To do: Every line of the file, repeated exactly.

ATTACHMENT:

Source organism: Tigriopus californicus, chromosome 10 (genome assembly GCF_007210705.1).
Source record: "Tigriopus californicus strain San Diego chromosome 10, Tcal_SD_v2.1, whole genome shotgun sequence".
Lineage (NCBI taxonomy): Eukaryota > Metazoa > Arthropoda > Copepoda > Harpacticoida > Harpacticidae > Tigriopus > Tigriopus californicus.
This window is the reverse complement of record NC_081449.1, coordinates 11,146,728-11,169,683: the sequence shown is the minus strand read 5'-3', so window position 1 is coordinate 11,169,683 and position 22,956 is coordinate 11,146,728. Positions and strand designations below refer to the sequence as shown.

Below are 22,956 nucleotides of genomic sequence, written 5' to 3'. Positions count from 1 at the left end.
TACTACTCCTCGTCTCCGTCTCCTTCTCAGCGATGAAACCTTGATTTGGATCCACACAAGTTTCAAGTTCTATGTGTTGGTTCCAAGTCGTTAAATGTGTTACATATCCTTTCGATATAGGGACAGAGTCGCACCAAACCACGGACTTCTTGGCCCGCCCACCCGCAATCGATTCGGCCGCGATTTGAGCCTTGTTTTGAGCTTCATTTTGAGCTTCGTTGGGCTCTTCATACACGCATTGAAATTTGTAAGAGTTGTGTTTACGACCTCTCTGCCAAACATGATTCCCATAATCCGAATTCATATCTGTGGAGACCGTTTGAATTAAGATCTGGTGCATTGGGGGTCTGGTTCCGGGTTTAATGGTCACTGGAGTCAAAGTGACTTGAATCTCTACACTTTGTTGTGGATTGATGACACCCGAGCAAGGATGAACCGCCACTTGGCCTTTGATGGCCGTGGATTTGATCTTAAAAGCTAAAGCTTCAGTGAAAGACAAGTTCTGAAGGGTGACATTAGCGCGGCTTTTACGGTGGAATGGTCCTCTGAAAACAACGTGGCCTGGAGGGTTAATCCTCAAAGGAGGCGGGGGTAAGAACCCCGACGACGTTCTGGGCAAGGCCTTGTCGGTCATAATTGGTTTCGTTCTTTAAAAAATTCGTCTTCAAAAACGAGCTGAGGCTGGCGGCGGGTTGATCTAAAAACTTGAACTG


Source organism: Tigriopus californicus, chromosome 10 (genome assembly GCF_007210705.1).
Source record: "Tigriopus californicus strain San Diego chromosome 10, Tcal_SD_v2.1, whole genome shotgun sequence".
Lineage (NCBI taxonomy): Eukaryota > Metazoa > Arthropoda > Copepoda > Harpacticoida > Harpacticidae > Tigriopus > Tigriopus californicus.
This window is the reverse complement of record NC_081449.1, coordinates 11,146,728-11,169,683: the sequence shown is the minus strand read 5'-3', so window position 1 is coordinate 11,169,683 and position 22,956 is coordinate 11,146,728. Positions and strand designations below refer to the sequence as shown.

Below are 22,956 nucleotides of genomic sequence, written 5' to 3'. Positions count from 1 at the left end.
TACTACTCCTCGTCTCCGTCTCCTTCTCAGCGATGAAACCTTGATTTGGATCCACACAAGTTTCAAGTTCTATGTGTTGGTTCCAAGTCGTTAAATGTGTTACATATCCTTTCGATATAGGGACAGAGTCGCACCAAACCACGGACTTCTTGGCCCGCCCACCCGCAATCGATTCGGCCGCGATTTGAGCCTTGTTTTGAGCTTCATTTTGAGCTTCGTTGGGCTCTTCATACACGCATTGAAATTTGTAAGAGTTGTGTTTACGACCTCTCTGCCAAACATGATTCCCATAATCCGAATTCATATCTGTGGAGACCGTTTGAATTAAGATCTGGTGCATTGGGGGTCTGGTTCCGGGTTTAATGGTCACTGGAGTCAAAGTGACTTGAATCTCTACACTTTGTTGTGGATTGATGACACCCGAGCAAGGATGAACCGCCACTTGGCCTTTGATGGCCGTGGATTTGATCTTAAAAGCTAAAGCTTCAGTGAAAGACAAGTTCTGAAGGGTGACATTAGCGCGGCTTTTACGGTGGAATGGTCCTCTGAAAACAACGTGGCCTGGAGGGTTAATCCTCAAAGGAGGCGGGGGTAAGAACCCCGACGACGTTCTGGGCAAGGCCTTGTCGGTCATAATTGGTTTCGTTCTTTAAAAAATTCGTCTTCAAAAACGAGCTGAGGCTGGCGGCGGGTTGATCTAAAAACTTGAACTG